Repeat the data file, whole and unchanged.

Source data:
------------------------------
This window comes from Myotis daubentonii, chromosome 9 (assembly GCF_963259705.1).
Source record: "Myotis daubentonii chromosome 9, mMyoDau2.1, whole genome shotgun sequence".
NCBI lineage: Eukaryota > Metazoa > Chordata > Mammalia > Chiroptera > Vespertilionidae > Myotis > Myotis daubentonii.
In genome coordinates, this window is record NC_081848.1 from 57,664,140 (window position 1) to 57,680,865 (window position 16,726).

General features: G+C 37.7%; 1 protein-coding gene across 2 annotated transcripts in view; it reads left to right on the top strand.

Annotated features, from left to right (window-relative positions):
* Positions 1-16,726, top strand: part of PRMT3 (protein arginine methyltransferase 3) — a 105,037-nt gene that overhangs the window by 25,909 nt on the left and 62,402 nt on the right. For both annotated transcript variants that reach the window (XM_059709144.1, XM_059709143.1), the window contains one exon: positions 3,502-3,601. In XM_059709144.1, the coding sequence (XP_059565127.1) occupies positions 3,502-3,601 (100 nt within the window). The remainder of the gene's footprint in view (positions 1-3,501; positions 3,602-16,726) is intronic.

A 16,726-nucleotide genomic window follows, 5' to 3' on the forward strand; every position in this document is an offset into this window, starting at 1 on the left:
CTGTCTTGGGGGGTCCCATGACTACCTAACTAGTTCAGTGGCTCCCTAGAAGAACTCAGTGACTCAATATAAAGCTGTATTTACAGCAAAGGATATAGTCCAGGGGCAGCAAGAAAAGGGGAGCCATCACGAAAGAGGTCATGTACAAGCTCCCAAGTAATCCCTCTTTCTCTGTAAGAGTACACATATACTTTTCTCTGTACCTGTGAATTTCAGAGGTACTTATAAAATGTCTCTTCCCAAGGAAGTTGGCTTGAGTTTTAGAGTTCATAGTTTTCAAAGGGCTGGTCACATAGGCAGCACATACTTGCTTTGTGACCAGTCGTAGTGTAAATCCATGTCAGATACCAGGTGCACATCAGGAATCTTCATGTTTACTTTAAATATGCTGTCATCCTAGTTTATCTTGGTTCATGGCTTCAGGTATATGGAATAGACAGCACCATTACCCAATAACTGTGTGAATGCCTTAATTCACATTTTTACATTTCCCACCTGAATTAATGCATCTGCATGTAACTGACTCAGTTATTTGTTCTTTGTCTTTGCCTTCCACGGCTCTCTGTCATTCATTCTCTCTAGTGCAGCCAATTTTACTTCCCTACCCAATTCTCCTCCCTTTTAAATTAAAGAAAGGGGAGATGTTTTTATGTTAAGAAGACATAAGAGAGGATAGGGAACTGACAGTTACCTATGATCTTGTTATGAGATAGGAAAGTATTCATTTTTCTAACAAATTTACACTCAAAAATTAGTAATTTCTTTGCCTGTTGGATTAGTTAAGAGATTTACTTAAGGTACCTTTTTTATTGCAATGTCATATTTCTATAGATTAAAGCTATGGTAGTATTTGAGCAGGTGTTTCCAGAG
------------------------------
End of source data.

This window comes from Myotis daubentonii, chromosome 9 (assembly GCF_963259705.1).
Source record: "Myotis daubentonii chromosome 9, mMyoDau2.1, whole genome shotgun sequence".
NCBI lineage: Eukaryota > Metazoa > Chordata > Mammalia > Chiroptera > Vespertilionidae > Myotis > Myotis daubentonii.
In genome coordinates, this window is record NC_081848.1 from 57,664,140 (window position 1) to 57,680,865 (window position 16,726).

General features: G+C 37.7%; 1 protein-coding gene across 2 annotated transcripts in view; it reads left to right on the top strand.

Annotated features, from left to right (window-relative positions):
* Positions 1-16,726, top strand: part of PRMT3 (protein arginine methyltransferase 3) — a 105,037-nt gene that overhangs the window by 25,909 nt on the left and 62,402 nt on the right. For both annotated transcript variants that reach the window (XM_059709144.1, XM_059709143.1), the window contains one exon: positions 3,502-3,601. In XM_059709144.1, the coding sequence (XP_059565127.1) occupies positions 3,502-3,601 (100 nt within the window). The remainder of the gene's footprint in view (positions 1-3,501; positions 3,602-16,726) is intronic.

A 16,726-nucleotide genomic window follows, 5' to 3' on the forward strand; every position in this document is an offset into this window, starting at 1 on the left:
CTGTCTTGGGGGGTCCCATGACTACCTAACTAGTTCAGTGGCTCCCTAGAAGAACTCAGTGACTCAATATAAAGCTGTATTTACAGCAAAGGATATAGTCCAGGGGCAGCAAGAAAAGGGGAGCCATCACGAAAGAGGTCATGTACAAGCTCCCAAGTAATCCCTCTTTCTCTGTAAGAGTACACATATACTTTTCTCTGTACCTGTGAATTTCAGAGGTACTTATAAAATGTCTCTTCCCAAGGAAGTTGGCTTGAGTTTTAGAGTTCATAGTTTTCAAAGGGCTGGTCACATAGGCAGCACATACTTGCTTTGTGACCAGTCGTAGTGTAAATCCATGTCAGATACCAGGTGCACATCAGGAATCTTCATGTTTACTTTAAATATGCTGTCATCCTAGTTTATCTTGGTTCATGGCTTCAGGTATATGGAATAGACAGCACCATTACCCAATAACTGTGTGAATGCCTTAATTCACATTTTTACATTTCCCACCTGAATTAATGCATCTGCATGTAACTGACTCAGTTATTTGTTCTTTGTCTTTGCCTTCCACGGCTCTCTGTCATTCATTCTCTCTAGTGCAGCCAATTTTACTTCCCTACCCAATTCTCCTCCCTTTTAAATTAAAGAAAGGGGAGATGTTTTTATGTTAAGAAGACATAAGAGAGGATAGGGAACTGACAGTTACCTATGATCTTGTTATGAGATAGGAAAGTATTCATTTTTCTAACAAATTTACACTCAAAAATTAGTAATTTCTTTGCCTGTTGGATTAGTTAAGAGATTTACTTAAGGTACCTTTTTTATTGCAATGTCATATTTCTATAGATTAAAGCTATGGTAGTATTTGAGCAGGTGTTTCCAGAG